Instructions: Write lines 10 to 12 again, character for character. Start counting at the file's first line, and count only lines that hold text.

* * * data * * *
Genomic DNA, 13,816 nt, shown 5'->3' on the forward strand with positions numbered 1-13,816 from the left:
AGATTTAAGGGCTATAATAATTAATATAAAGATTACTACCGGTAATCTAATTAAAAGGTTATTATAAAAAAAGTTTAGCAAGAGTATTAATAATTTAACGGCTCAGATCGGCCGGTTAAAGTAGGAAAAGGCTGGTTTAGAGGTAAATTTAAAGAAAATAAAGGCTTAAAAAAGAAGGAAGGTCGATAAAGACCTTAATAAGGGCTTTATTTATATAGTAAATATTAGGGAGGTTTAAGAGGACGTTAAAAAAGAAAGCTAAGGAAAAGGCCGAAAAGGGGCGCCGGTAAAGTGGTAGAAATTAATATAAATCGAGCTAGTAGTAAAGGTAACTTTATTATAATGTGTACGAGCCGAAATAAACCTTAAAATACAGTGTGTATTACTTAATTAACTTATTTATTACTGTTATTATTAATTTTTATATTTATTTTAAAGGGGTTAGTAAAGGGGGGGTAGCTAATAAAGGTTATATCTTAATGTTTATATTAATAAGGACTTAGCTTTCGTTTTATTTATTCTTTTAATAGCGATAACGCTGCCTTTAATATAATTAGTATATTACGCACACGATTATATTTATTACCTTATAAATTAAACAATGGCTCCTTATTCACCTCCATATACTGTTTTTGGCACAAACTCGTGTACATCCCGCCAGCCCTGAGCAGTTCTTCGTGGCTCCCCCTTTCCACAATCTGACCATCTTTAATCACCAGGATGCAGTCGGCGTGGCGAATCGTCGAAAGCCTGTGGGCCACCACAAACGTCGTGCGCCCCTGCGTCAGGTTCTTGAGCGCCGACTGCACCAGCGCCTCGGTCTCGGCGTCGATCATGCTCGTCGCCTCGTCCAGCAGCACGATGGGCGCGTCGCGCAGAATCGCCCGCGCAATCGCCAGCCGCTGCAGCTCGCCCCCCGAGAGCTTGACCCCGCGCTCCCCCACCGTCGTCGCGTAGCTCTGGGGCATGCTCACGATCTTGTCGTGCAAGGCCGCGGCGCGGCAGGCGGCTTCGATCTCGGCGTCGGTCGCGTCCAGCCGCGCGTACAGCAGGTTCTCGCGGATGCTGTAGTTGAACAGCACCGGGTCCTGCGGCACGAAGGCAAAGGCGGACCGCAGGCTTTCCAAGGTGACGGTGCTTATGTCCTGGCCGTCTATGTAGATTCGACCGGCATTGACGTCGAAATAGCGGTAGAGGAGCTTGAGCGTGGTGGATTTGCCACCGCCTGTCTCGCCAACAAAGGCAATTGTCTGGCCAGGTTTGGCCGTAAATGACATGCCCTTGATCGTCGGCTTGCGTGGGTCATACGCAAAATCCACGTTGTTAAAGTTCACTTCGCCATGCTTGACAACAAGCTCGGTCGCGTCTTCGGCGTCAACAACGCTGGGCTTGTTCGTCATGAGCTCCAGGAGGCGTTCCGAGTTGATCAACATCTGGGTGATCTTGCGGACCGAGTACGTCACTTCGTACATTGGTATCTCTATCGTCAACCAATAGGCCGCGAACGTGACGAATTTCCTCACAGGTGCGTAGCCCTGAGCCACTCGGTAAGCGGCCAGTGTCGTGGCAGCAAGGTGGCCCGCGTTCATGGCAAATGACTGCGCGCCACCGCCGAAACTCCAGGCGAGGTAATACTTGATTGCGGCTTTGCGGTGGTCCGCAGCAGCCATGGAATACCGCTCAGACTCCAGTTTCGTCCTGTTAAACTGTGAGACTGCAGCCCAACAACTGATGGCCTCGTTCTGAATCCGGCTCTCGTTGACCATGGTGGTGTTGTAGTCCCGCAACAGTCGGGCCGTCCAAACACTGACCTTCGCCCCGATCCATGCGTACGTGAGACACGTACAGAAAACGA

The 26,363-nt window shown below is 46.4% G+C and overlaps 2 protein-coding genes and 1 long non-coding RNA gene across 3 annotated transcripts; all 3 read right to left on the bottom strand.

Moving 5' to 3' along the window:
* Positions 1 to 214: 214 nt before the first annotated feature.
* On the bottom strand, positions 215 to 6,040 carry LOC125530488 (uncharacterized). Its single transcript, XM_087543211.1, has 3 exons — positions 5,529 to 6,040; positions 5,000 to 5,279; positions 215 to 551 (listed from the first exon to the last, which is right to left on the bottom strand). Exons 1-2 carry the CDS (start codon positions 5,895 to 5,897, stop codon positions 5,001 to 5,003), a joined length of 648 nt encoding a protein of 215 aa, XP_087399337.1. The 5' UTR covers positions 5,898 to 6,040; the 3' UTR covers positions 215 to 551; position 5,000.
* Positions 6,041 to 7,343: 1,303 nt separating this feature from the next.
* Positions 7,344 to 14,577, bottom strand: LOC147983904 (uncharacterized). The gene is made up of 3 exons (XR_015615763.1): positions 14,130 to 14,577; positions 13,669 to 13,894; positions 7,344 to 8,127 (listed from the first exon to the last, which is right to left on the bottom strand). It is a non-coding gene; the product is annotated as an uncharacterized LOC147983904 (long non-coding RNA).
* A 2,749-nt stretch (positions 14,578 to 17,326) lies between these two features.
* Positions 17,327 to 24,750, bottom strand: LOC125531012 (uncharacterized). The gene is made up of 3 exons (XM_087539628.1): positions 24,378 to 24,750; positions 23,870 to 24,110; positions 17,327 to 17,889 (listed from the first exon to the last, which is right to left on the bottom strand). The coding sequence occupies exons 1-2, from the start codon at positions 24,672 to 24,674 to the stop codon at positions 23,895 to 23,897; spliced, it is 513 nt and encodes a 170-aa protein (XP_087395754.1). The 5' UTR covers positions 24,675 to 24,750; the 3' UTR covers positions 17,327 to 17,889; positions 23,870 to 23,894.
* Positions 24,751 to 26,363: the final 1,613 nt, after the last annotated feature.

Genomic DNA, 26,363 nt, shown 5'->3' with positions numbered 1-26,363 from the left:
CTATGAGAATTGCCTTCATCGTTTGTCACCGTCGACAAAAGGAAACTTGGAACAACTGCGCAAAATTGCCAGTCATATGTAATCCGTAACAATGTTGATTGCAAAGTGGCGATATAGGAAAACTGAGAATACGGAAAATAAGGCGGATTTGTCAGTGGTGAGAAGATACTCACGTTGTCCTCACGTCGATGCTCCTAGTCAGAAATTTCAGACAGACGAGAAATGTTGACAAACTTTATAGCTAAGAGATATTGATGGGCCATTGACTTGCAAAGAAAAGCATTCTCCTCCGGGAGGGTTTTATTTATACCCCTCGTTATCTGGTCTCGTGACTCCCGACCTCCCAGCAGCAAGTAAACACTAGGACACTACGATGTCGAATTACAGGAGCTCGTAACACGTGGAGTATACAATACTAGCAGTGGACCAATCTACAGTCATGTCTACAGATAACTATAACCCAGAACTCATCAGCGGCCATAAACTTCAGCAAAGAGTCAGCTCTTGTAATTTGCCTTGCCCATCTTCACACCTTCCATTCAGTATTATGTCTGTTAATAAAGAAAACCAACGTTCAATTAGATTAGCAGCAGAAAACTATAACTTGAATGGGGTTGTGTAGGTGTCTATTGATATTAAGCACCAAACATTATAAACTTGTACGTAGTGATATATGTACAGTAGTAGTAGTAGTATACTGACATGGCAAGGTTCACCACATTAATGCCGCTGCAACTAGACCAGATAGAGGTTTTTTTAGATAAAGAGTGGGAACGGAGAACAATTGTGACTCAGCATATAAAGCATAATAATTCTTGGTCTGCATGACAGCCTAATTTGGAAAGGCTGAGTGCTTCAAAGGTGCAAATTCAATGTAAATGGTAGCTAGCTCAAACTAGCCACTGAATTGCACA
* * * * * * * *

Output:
* Positions 17,327 to 24,750, bottom strand: LOC125531012 (uncharacterized). The gene is made up of 3 exons (XM_087539628.1): positions 24,378 to 24,750; positions 23,870 to 24,110; positions 17,327 to 17,889 (listed from the first exon to the last, which is right to left on the bottom strand). The coding sequence occupies exons 1-2, from the start codon at positions 24,672 to 24,674 to the stop codon at positions 23,895 to 23,897; spliced, it is 513 nt and encodes a 170-aa protein (XP_087395754.1). The 5' UTR covers positions 24,675 to 24,750; the 3' UTR covers positions 17,327 to 17,889; positions 23,870 to 23,894.
* Positions 24,751 to 26,363: the final 1,613 nt, after the last annotated feature.

Genomic DNA, 26,363 nt, shown 5'->3' with positions numbered 1-26,363 from the left: